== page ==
Strix aluco - Tawny Owl

Phylum: Chordata - Class: Aves - Order: Strigiformes - Family: Strigidae

Tawny Owl with young

Tawny Owls are plentiful in Britain and Ireland, and they are more a bird of woodland than of farm buildings. These nocturnal birds are responsible for the 'tu-whit... tu-whoo' calls that echo through the wooded valleys after dark.

The baby owls, called owlets, are grey downy little creatures with big round faces and dark eyes like those of their parents.

Tawny Owl, closeup

Some adults retain a slight greyish tinge; however, the majority of Tawny Owls are a rich chestnut brown with buff mottling; not only are they darker but, with a length of typically 40cm and a wingspan of about a metre, they are also rather larger than Barn Owls and considerably more plentiful in Britain. Tawny Owls are good hunters and they are able to kill mice, rats and even small rabbits - but more than anything, it seems, they love to eat worms!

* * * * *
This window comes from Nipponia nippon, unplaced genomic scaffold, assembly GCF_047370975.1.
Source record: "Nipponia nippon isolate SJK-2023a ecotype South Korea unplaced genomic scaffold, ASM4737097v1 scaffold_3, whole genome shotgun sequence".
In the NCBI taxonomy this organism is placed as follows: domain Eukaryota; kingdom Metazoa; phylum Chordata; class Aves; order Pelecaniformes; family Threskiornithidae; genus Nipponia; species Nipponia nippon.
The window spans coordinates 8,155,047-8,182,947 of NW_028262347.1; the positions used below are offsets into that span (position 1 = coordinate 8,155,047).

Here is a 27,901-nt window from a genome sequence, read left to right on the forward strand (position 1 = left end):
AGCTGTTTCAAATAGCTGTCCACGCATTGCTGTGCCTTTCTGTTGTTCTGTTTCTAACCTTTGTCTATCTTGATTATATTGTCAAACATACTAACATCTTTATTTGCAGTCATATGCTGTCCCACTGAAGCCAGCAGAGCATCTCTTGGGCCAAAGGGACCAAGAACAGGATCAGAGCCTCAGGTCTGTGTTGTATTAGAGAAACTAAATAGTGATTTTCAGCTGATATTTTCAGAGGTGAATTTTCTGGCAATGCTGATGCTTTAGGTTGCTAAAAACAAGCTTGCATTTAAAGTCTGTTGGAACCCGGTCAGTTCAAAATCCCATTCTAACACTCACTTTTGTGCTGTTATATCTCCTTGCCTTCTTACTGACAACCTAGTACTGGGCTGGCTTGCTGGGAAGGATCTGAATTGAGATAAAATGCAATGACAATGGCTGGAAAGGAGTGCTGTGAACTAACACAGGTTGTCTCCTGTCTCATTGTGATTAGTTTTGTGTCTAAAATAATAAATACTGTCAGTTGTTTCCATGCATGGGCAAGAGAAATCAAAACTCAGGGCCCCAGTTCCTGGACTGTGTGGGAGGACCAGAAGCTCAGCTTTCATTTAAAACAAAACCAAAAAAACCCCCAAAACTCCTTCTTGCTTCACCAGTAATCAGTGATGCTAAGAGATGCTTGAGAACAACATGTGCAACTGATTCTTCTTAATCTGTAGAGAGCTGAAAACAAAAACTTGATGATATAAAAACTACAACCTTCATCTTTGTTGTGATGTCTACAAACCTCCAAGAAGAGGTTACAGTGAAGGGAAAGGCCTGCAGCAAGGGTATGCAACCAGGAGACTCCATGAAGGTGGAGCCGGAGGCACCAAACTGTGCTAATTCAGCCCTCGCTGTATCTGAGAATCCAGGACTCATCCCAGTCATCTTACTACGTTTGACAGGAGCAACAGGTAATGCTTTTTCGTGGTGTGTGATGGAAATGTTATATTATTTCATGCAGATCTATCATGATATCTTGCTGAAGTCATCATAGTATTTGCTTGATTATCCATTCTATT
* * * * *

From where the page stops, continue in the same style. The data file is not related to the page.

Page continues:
Normally these owls will lay three or four eggs in a nest, most often in a hole in a tree. They are also known to make use of the nests of crows or other large birds and even squirrel dreys.


This page includes pictures kindly contributed by the Countryside Council for Wales.

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